I Stand Corrected: How Teaching Western Manners in China Became Its Own Unforgettable Lesson
The academic attempt to understand foreign cultures is a worthy endeavor. But, as it is often said, to really understand another culture, you must immerse yourself in it.
Eden Collinsworth found herself living in China working on a guide to etiquette for Chinese business people dealing with westerners. Her immersion in Chinese culture led to many fascinating insights about China, American society and social norms in general. Inspired by what she learned, she has written I STAND CORRECTED: How Teaching Western Manners in China Became Its Own Unforgettable Lesson. She draws not just from her time in China, but also from her travels to various parts of the globe, to examine manners, customs and expectations --- and how they can benefit (or wreck) public relationships and interactions.
"This is more than a cozy book about manners. There is much to learn about contemporary China here, and even more to learn about American perceptions of China and, indeed, the larger world."
Collinsworth had previously visited China, but the stay I STAND CORRECTED centers on was a prolonged one in order to write the book, with the help of her son, who was a college student there. The book, which explained that such taken-for-granted items as spitting may be unintentionally rude but is rude nonetheless, was meant to ease awkward or even offensive behavior between Chinese and western business associates. From appropriate business wear to plating a western-style meal, Collinsworth's attention to detail points toward larger issues of cultural communication and the underlying values of Chinese civilization.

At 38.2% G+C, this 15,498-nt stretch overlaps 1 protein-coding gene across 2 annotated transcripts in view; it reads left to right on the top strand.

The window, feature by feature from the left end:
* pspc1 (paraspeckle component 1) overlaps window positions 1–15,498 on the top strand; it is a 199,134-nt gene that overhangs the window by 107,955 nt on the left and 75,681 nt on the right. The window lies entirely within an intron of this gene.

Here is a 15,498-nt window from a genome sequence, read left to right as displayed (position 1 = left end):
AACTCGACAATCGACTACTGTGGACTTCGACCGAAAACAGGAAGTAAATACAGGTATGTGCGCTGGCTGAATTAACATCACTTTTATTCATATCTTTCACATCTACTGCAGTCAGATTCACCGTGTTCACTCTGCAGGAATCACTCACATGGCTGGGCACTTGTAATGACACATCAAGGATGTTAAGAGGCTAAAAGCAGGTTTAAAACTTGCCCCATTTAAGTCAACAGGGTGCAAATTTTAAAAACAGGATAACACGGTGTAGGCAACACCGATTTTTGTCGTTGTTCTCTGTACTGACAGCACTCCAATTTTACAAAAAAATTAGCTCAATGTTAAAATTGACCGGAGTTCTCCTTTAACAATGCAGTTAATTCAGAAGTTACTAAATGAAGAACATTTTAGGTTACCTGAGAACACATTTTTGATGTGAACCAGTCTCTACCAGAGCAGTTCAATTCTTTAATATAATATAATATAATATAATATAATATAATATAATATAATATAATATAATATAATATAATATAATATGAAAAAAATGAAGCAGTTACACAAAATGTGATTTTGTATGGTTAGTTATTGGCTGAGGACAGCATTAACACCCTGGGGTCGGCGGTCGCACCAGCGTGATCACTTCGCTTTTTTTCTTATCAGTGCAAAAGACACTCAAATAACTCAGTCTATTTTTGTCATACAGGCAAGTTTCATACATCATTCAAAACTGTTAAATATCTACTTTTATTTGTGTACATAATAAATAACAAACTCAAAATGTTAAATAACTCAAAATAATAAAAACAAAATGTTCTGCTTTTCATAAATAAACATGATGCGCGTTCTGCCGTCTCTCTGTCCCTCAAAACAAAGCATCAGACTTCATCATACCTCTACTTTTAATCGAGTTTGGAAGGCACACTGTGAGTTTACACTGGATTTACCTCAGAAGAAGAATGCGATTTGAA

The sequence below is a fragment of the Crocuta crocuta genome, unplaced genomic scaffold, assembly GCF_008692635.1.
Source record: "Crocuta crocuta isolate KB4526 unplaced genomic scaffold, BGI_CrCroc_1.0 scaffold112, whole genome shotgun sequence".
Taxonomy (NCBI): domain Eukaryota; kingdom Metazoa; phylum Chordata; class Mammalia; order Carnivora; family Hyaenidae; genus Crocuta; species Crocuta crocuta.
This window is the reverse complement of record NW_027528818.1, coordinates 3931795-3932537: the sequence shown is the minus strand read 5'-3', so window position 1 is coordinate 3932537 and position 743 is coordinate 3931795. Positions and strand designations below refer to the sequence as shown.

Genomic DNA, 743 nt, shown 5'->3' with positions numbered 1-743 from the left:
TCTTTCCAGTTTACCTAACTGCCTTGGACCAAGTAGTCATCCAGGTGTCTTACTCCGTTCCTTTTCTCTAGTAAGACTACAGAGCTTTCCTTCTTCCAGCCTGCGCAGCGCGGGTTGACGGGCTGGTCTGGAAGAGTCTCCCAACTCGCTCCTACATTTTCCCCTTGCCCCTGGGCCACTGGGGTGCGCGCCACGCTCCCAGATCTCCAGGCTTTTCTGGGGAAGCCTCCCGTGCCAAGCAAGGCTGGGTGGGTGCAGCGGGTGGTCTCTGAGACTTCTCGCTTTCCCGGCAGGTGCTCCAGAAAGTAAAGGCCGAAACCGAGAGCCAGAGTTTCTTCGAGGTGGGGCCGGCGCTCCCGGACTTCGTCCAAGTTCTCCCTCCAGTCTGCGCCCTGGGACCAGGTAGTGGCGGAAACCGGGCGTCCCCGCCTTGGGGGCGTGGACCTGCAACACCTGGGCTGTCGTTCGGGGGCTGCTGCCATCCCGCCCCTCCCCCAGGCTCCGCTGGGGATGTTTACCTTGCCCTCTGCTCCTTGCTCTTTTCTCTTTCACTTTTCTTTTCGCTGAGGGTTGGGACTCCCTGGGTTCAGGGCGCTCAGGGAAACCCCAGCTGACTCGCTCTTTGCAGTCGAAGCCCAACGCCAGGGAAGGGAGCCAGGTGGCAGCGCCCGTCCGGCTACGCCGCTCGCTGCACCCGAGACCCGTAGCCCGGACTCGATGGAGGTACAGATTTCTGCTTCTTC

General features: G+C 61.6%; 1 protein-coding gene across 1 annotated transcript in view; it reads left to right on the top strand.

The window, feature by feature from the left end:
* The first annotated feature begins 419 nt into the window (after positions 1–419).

Not a formal examination by any means, I STAND CORRECTED is full of personal observation and insights based on experience. And because of the personal nature of the book, Collinsworth is free to jump around a bit from topic to topic, place to place, usually able to bring the ideas together cohesively. Discussion of religion, language, economics, gender issues, education, cuisine and more are found between these covers.
This is more than a cozy book about manners. There is much to learn about contemporary China here, and even more to learn about American perceptions of China and, indeed, the larger world. Perhaps most important is Collinsworth's willingness to step out into the world --- to travel to new places, try new foods, attempt at least a few words in the language --- all the while opening her mind and heart to the people and customs by which she finds herself surrounded. She writes, “More times than is probably sensible, I have been lured away from where I was by the unexplored of somewhere else. During the time I was writing my book in China, I discovered that China, the most paradoxical of nations, is not an easy place.” Yet it is from this sense of unease that interesting and compelling stories, as well as a deeper appreciation and perception, arise.
Collinsworth is an able escort through the ideas and manners that divide China from the west, and to those ideas and manners that bridge the two cultures.
Reviewed by Sarah Rachel Egelman on October 10, 2014